This signifies that the formation of the theme, in the case of the historic narrative, allows the possibility of understanding it as always being open to multiple intelligibilities produced in the meeting between the world of the text (the history taught in school books and/or in the classes of this discipline, for example) and in the world of the reader (the different subjectivities positioned as students of history in school contexts). The notion of theme/narrative emerges as a 'temporal synthesis of heterogeneity,' integrating a network of meanings and becoming visible in the narrative configuration, whose understanding is always open to new readings.

I will explore the potential of using these terms to consider the production process of didactic historical knowledge, confronting Ricoeur's contributions with three axes of challenges which are raised today for the teaching of history directly involving the teaching and learning of temporal dimensions which I have named as follows: i) The present as a starting point; ii) Aversion to chronology; iii) After all why teach history?

 

The present as a starting point

English Revolution, Industrial Revolution, French revolution, do I need to study this? I do. This made the world the way it is today and I want them to understand the world as it is today, not just this, but this is a very important objective, I want them to make a reading of the world, a historical reading of the world. (P1 - Primary School History Teacher, emphasis added)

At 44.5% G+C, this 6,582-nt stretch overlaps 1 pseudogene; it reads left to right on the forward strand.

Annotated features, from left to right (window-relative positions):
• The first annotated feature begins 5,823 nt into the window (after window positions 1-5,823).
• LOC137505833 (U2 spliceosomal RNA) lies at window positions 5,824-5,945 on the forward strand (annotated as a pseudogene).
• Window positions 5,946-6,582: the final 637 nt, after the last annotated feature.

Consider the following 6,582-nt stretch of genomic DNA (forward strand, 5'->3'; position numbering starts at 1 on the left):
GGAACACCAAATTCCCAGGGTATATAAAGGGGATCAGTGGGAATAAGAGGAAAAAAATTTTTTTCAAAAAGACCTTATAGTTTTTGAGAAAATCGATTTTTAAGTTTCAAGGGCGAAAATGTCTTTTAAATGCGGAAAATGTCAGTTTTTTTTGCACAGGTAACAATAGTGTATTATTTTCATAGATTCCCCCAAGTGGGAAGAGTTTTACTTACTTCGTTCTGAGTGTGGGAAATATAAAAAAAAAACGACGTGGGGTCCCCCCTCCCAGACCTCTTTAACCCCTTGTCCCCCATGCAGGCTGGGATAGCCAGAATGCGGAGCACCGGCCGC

In this first point, I have sought to bring together some challenges within the area of history taught to mobilize the idea of 'present' associated with the concern of 'giving sense to the world in which we live,' which appears in a recurrent form in the statements of teachers from this discipline. The recognition of the need to start from the present instead of running after it as a starting point which is never reached, as does a history taught according to the chronological rhythm from the oldest to the most recent, is not a new posture among the professionals from the area. In fact, this concern partially meets the discursive pedagogy which defends the idea of 'signifying content' and conditions this on teaching-learning processes which take into account the 'reality of students.'

How can this 'present' be qualified, in which the teachers and/or authors of school books should/want to be based so that the teaching of this discipline becomes 'more attractive,' 'more significant,' and the learning more effective?

In effect, when to question or problematize the present experienced by students comes to be perceived as a sine qua non condition of the narrative intelligibility inherent to the teaching of history, the need to understand this fragment of temporality and how it is connected with the others - past and future - becomes a challenge to be faced by the teachers of this discipline.